For details of each paper, see the proceedings of this symposium at MLR press [http://proceedings.mlr.press/v146/].

## Invited Talks

**Speaker:**

**Prof.**

**, University of Alberta**

**Russ Greiner****Title:**

**An Effective Way to Estimate an Individual's Survival Distribution**

**Abstract**: An accurate estimate of a patient’s survival time can help determine the appropriate treatment and care of that patient. Some common approaches to survival analysis estimate a patient’s risk scores; others estimate a patient’s 5-year survival probability, or a population’s survival distribution; however, none of these provides a way to estimate an individual’s expected survival time. This motivates an alternative class of tools that can learn models that estimate a subject’s survival probability at each time -- ie, an individual survival distribution (ISD) -- from which one can then estimate that subject’s expected survival time. After describing such ISD models and explaining how they differ from standard models, this presentation then discusses standard ways to evaluate such models, then motivates and defines a novel approach, 'D-Calibration', which determines whether a model's probability estimates are meaningful. We also discuss how these measures differ, and use them to evaluate several ISD prediction tools over a range of real-world survival data sets -- demonstrating, in particular, that one tool, MTLR, provides survival estimates that are helpful for patients, clinicians and researchers.

**Speaker:**

**Prof. Thomas A. Gerds**, University of Copenhagen

**Title: Medical risk prediction models: Can't the computer take care of all this?**

**Abstract**: The computer cannot detect the target of prediction and deal with the

obstacles of the data: No, it is not OK to delete all the weird cases such as death, or loss to followup, or missing predictor value. But, even if we communicate the full medical story correctly, current machine learning methods tend to produce biologically implausible models that even depend on the random seed. You might think that there is one correct way to build a risk prediction model. This is not true, but different strategies have their strengths and weaknesses. We have weak learners, strong learners and stacking (AKA super learner). We have fully specified, i.e., expert selected, semi-parametric models and penalized regressions which have hyperparameters too. In this talk, I describe a general framework for the comparison of rival modelling strategies with respect to their performance of predicting the risks that a medical event occurs within t-years in the presence of competing risks and based on right-censored data.

**Speaker:**

**Prof. Mihaela van der Schaar**, University of Cambridge, UCLA, Turing Institute

**Title: Survival Analysis in the Era of Machine Learning: Is there life after Cox?**

**Abstract**: For several decades, Cox Regression has represented the gold standard for survival analysis. My talk will focus on several areas where our recent work on machine learning has led to significant improvements over Cox Regression: 1) Automated machine learning, 2) Competing risks, 3) Time-series data, and 4) Transfer learning. I will also discuss the application of these methods in a variety of healthcare scenarios. These results suggest that machine learning approaches might replace Cox regression as the gold standard for some kinds of problems.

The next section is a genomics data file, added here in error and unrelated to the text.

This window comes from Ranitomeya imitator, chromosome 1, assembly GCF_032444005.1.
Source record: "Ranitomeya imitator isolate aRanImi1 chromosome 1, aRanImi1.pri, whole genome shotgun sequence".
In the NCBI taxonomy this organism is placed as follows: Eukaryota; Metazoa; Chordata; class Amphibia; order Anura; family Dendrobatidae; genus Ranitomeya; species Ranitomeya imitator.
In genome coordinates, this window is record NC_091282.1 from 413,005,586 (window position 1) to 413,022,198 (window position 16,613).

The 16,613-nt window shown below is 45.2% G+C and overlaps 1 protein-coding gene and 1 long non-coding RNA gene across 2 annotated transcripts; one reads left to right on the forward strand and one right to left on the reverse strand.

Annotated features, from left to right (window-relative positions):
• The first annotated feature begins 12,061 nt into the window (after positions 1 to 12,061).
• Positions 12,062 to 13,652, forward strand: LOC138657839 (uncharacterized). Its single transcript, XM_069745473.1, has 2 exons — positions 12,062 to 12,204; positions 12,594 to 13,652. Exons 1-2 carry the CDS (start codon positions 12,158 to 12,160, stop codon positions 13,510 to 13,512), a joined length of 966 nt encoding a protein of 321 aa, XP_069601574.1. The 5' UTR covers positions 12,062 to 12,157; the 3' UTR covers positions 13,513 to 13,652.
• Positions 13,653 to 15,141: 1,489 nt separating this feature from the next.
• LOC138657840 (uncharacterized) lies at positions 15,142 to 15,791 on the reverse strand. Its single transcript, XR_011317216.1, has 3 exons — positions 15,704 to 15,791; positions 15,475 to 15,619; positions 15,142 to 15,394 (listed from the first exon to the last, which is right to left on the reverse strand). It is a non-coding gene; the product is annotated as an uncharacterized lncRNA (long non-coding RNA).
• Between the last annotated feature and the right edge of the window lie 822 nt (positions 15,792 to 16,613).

**Speaker:**

**Prof. Rajesh Ranganath,**New York University

**Title:**

**Deep Survival Analysis**

**Abstract**: Survival models that predict the time to an event are ubiquitous in medicine. In the last several years there has been a large body of work developing deep learning methods for survival analysis. Survival analysis, however, can be tricky. Unlike many traditional prediction problems in deep learning, the target being predicted in survival analysis, the time to an event, can be hidden. In this talk, I will lay out challenges that arise with deep survival models in practice such as calibration, missing data, and interpretability along with some of our solutions for them.

**Speaker:**

**Prof. Mark van der Laan,**University of California, Berkeley

**Title:**

**Targeted Maximum Likelihood Estimation of the Causal Effect of Treatment on Survival**

**Abstract**: In this talk we provide an overview of TMLE, and the highly adaptive lasso (HAL), where the latter machine learning algorithm guarantees the asymptotic efficiency of the TMLE. In particular, we present the universal least favorable path along which the TMLE update is achieved in one single most efficient step, resulting in the one-step TMLE. This also allows the TMLE to target infinite dimensional target parameters such as treatment specific survival functions, thereby guaranteeing a compatible substiution estimator of such functions respecting the monotonicity constraints. We discuss the resulting causal inference methods for survival data based on discrete and continuous time to event data. (Joint work with Helene Rijtgaard, Thomas Gerds, Susan Gruber)

**Speaker: Prof. Rob Tibshirani**and Erin Craig, Stanford University

**Title:**

**Survival Analysis as a Classification Problem**

**Abstract:**We present a method for treating survival analysis as a classification problem. This method uses a “stacking” idea that collects features and outcomes of the survival data in a large data frame, and treats it as a classification problem. In this framework, various statistical learning algorithms (including logistic regression, random forests, gradient boosting machines and neural networks) can be applied to estimate parameters and make predictions.